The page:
Stand of trees

oskhen

Senior Member
Norwegian
#1
Greetings!

In a book (American), a person says: "No, I was born in a stand of trees beside a cotton field."

Does "stand" simply mean a grove, or a cluster of trees?

Dictionary.com does say that "stand" could mean " a growth of plants in a particular area, esp trees in a forest or a crop in a field", but that hardly seems to be the case here?

Thank you
 
  • panjandrum

    Occasional Moderator
    English-Ireland (top end)
    #4
    This 1912 definition from the OED describes "stand" very well, and suitably vaguely :)
    1912 R. C. Hawley & A. F. Hawes Man. Forestry Northeast. U.S. i. 8 The term ‘stand’ is the unit of description applied to any definite portion of a forest having a definite distinguishing characteristic. Thus in a certain type we may have a stand of young growth; a stand of diseased and damaged trees; a stand of exceptionally tall specimens, etc. These stands may be extensive, covering many acres or they may be confined each to a small part of an acre.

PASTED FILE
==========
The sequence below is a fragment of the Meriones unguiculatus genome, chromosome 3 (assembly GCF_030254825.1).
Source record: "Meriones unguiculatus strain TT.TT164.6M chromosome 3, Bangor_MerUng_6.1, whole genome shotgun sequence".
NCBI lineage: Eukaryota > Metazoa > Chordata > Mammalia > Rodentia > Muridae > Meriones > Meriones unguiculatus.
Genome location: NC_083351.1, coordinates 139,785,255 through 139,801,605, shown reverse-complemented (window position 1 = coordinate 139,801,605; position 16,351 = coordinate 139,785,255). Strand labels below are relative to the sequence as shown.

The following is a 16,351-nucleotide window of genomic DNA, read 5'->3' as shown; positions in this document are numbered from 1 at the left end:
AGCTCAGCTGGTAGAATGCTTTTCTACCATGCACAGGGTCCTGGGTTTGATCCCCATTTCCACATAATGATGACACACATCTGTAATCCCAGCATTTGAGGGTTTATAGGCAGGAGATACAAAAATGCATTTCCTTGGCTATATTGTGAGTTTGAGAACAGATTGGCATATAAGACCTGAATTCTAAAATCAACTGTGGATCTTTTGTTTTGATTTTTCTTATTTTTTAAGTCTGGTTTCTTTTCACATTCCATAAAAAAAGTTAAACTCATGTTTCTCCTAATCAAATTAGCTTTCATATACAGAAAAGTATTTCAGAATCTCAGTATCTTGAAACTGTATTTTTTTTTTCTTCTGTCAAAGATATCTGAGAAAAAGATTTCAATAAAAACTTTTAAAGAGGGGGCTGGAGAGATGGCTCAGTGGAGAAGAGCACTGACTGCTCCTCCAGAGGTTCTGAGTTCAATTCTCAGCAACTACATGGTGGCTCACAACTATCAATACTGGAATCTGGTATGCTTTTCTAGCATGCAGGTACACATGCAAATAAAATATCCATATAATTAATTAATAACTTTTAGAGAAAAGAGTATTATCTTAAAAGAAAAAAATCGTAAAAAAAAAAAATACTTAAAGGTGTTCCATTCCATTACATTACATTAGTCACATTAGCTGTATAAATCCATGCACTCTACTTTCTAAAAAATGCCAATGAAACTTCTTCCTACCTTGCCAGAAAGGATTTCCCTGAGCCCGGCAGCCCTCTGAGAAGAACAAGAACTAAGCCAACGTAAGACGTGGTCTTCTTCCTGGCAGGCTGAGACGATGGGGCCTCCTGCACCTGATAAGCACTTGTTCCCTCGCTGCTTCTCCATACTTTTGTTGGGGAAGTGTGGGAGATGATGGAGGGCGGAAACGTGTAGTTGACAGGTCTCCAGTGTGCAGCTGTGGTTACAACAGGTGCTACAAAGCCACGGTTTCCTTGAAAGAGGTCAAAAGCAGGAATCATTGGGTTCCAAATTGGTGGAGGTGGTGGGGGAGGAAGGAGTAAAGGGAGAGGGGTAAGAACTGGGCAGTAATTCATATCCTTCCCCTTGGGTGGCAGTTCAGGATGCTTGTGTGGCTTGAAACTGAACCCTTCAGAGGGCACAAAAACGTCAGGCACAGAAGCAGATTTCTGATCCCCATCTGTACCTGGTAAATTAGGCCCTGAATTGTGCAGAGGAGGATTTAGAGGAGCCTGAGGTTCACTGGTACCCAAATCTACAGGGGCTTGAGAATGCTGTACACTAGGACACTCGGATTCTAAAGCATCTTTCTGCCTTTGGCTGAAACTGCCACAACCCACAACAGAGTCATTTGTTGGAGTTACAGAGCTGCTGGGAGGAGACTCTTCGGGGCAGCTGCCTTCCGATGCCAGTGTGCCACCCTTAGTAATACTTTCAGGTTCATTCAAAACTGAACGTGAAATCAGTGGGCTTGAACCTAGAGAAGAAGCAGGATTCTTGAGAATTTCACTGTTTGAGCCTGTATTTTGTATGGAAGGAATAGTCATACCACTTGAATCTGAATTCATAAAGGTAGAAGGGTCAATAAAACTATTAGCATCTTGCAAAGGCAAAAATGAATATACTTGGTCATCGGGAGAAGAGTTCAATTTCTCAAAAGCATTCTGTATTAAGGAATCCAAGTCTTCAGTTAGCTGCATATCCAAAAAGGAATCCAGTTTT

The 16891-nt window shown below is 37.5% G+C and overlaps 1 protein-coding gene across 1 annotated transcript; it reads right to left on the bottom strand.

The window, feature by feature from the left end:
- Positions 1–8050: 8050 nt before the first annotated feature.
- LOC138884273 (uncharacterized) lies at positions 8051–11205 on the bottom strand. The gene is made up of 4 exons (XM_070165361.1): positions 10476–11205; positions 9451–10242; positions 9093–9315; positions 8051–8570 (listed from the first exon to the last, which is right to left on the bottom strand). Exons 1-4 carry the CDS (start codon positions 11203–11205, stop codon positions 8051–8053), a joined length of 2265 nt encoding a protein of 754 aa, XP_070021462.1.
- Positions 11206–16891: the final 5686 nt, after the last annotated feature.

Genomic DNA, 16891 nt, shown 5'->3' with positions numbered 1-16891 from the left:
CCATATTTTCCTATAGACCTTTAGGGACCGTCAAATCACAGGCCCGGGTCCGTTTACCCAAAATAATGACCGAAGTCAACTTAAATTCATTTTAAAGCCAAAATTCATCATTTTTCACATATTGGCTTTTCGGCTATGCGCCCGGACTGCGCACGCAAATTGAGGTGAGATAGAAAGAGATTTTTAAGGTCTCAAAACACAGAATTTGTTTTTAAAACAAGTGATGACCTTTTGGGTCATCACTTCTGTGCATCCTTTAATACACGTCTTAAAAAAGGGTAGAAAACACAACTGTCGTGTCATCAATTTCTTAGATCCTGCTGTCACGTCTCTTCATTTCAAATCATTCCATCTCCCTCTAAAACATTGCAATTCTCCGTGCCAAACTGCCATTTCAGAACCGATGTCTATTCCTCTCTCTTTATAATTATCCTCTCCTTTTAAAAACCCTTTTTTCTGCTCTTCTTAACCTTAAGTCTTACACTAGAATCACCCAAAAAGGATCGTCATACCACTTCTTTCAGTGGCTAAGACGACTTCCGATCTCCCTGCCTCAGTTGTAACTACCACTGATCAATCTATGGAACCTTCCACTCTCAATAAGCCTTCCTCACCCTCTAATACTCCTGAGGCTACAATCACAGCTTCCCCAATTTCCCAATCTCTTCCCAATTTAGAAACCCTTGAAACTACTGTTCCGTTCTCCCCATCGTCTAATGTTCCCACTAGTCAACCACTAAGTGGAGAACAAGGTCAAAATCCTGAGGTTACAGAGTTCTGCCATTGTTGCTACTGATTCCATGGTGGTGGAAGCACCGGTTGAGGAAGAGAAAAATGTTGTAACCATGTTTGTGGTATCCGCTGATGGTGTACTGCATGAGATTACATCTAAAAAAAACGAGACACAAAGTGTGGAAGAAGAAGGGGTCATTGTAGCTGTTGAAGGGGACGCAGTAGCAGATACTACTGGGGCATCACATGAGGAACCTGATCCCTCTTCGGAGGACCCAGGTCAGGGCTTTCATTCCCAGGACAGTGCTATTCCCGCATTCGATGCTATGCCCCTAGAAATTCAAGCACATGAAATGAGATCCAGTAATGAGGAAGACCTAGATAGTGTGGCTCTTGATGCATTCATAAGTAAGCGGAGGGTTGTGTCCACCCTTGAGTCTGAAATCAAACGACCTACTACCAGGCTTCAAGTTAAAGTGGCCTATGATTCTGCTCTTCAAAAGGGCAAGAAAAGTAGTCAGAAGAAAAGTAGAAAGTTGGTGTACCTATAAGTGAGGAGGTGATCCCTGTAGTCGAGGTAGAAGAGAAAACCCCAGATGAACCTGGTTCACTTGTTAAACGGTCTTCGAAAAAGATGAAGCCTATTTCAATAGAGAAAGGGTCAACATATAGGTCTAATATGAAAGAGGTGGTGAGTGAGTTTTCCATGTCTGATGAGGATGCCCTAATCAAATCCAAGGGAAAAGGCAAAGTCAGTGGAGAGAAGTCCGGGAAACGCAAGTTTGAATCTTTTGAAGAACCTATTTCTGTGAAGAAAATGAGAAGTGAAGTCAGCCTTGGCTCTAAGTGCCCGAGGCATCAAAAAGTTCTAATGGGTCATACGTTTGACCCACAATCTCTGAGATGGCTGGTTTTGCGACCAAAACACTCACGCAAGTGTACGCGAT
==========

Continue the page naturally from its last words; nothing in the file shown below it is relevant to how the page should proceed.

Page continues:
It's a very imprecise term. In this context, I take it to mean the the person was born within a group of trees adjacent to a cotton field, but whether that was six trees or six hundred trees I can't say. Thinking of trees within a cotton plantation, I rather suspect it was a small number of trees.
     
    Top